Dec 6, 2022
Questions about the new COVID boosters for kids?
Safe and effective COVID-19 booster shots can help protect kids during the busy holiday party and travel season, clinicians say.
“We know these boosters are safe and they will likely decrease severe illnesses, including hospitalizations and deaths,” said Dr. Todd Ellerin, director of infectious diseases and vice chairman of the department of medicine at South Shore Hospital. “All of us want our kids to have a healthy, normal holiday season and boosters are a great tool to help us do that.”
What’s different about the new boosters?
Like the flu vaccine, which is updated every year to match the strain that is circulating, the new "bivalent" boosters from Moderna and Pfizer were reformulated to protect against the original COVID strain as well as the Omicron variant that has been dominant in recent months. Currently, so-called "scrabble" offshoots of Omicron are dominant.
“Parents and children should be reassured by the essentially billions of people around the world who have gotten COVID vaccines over the past three years,” he said.
We know the safety profile of this vaccine
said Dr. Todd Ellerin
And the protection they offer against severe illness is critical.
“While the absolute risk of severe illness occurring in kids is much lower than, say, the elderly or immunocompromised, we are still seeing hundreds of children dying each year of COVID-19, so boosters are a really important tool,” Ellerin said.
In June 2022, unvaccinated people ages 5 years and up had 8X higher COVID-19-associated death rates compared to those with at least one booster dose, CDC researchers found.
Who is eligible to get boosted?
Everyone age 5 years or older should get a COVID booster shot if it has been at least 2 months since their last COVID-19 vaccine dose, according to the CDC.Ellerin said he generally advises waiting wait about four months after infection or prior vaccination before getting the booster.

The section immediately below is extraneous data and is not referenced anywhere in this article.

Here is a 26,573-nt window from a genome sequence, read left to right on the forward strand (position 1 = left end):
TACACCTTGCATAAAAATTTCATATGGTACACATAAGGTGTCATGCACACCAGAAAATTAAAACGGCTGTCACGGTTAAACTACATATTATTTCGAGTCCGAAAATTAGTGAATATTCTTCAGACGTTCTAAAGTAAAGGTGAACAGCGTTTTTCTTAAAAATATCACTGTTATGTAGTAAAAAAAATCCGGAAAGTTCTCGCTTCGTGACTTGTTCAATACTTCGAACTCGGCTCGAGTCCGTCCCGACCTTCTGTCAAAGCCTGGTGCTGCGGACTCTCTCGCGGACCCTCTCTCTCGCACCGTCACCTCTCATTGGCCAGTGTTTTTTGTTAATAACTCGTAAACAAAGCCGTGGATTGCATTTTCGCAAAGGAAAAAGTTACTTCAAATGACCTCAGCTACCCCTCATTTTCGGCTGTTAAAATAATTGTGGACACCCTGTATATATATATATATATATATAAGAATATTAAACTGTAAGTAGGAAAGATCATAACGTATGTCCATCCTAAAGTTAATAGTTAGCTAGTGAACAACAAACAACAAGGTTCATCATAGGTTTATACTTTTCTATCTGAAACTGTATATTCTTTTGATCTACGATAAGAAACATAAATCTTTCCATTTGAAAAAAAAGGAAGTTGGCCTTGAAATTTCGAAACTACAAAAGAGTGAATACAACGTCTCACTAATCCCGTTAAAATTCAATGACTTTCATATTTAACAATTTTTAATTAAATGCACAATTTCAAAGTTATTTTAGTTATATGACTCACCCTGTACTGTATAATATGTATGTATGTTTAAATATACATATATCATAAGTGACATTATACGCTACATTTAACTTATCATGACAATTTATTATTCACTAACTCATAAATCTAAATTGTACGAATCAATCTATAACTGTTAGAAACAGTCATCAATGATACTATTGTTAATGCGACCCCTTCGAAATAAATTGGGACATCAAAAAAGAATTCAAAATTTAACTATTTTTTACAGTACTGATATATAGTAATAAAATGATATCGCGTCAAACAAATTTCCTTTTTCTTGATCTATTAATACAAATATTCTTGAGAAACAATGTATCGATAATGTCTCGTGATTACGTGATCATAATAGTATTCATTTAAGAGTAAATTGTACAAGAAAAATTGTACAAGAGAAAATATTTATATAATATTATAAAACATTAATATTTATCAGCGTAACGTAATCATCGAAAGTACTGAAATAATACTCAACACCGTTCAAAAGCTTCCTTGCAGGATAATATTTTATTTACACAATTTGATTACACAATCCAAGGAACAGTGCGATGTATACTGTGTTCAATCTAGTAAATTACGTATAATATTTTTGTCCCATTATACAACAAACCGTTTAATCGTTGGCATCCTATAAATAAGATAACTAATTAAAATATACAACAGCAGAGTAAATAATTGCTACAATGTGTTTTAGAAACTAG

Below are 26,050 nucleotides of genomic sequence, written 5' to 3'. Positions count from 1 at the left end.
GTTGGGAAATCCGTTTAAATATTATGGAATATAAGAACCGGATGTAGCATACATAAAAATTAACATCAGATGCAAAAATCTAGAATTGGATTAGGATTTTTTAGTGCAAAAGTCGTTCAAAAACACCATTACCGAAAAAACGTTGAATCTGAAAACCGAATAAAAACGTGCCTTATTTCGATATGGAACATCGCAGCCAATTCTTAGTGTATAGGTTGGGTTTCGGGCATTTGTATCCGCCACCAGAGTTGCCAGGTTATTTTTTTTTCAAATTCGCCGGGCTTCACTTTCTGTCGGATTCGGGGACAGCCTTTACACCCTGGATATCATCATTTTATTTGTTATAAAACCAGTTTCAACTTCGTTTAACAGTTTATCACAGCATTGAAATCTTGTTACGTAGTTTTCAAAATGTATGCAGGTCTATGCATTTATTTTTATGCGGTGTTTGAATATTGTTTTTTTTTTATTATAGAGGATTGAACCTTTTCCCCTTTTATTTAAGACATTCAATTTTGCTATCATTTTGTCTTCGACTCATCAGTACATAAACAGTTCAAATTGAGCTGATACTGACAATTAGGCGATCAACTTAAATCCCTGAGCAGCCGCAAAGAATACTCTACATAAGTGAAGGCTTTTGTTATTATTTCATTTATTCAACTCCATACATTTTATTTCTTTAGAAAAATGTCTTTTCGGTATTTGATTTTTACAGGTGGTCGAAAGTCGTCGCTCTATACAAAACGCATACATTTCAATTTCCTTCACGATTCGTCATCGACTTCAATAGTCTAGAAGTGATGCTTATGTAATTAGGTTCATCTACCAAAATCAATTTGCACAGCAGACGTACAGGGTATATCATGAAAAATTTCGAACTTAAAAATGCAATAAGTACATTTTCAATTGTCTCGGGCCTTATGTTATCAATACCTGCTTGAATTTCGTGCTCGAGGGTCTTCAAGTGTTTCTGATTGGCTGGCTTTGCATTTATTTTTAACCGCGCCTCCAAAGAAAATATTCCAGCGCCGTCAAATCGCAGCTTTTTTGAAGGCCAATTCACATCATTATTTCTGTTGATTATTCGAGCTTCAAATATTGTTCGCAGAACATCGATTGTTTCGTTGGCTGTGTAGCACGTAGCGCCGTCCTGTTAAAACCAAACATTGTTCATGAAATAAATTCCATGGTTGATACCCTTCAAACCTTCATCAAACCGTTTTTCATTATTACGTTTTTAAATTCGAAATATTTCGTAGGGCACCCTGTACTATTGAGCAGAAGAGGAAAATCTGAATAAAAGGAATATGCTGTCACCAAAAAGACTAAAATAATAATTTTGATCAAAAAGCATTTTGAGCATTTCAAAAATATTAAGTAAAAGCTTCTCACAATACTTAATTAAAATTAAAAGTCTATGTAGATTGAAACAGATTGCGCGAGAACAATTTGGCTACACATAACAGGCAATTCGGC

The updated Pfizer booster vaccine can be given to people 5 years old and older. People 6 years old and older can get either the updated Pfizer booster vaccine or the updated Moderna booster vaccine. The booster does not need to be the same vaccine brand as the original COVID-19 vaccination.
Use this tool to see when your child is eligible.
Are there side effects?
The side effects from the bivalent booster have been similar in children as adults, including local injection site reactions and other mild symptoms such as headache or fatigue.
“They are common symptoms, but most of them are mild to moderate and they go away quickly,” Ellerin said. “Most of them resolve in a day or two.”
“If you’re concerned about the vaccine, talk with your child’s pediatrician,” Ellerin said. “Parents have every right to have questions, and shouldn’t be afraid to ask them.”
Where can my child get a booster shot?
Boosters, like all COVID-19 vaccines, are free and widely available. Kids can get shots at their pediatrician’s office. Nationally, you also can find a site via https://www.vaccines.gov/. In Massachusetts, you can sign up for an appointment in Massachusetts through VaxFinder or by calling 211.
Don’t forget flu season!
As we head into the winter holiday season, we're facing multiple public health challenges, Ellerin noted: new COVID variants, a severe respiratory syncytial virus that is hitting infants especially hard, and influenza cases on the rise. There's no RSV vaccine, so to protect kids, a flu shot is critical, Ellerin said.
“This is a great time to get the seasonal flu shot,” Ellerin said. “Kids can get boosted and get their flu shot at the same time at many pharmacies and other sites. Both vaccines are free, safe, effective and can make sure children and families stay healthy and able to do the things they love this year.”
Read more to learn why some of our leaders, caregivers and neighbors decided to get a COVID-19 shot.
IMAGE OF DR. TODD ELLERIN FROM SOUTH SHORE HEALTH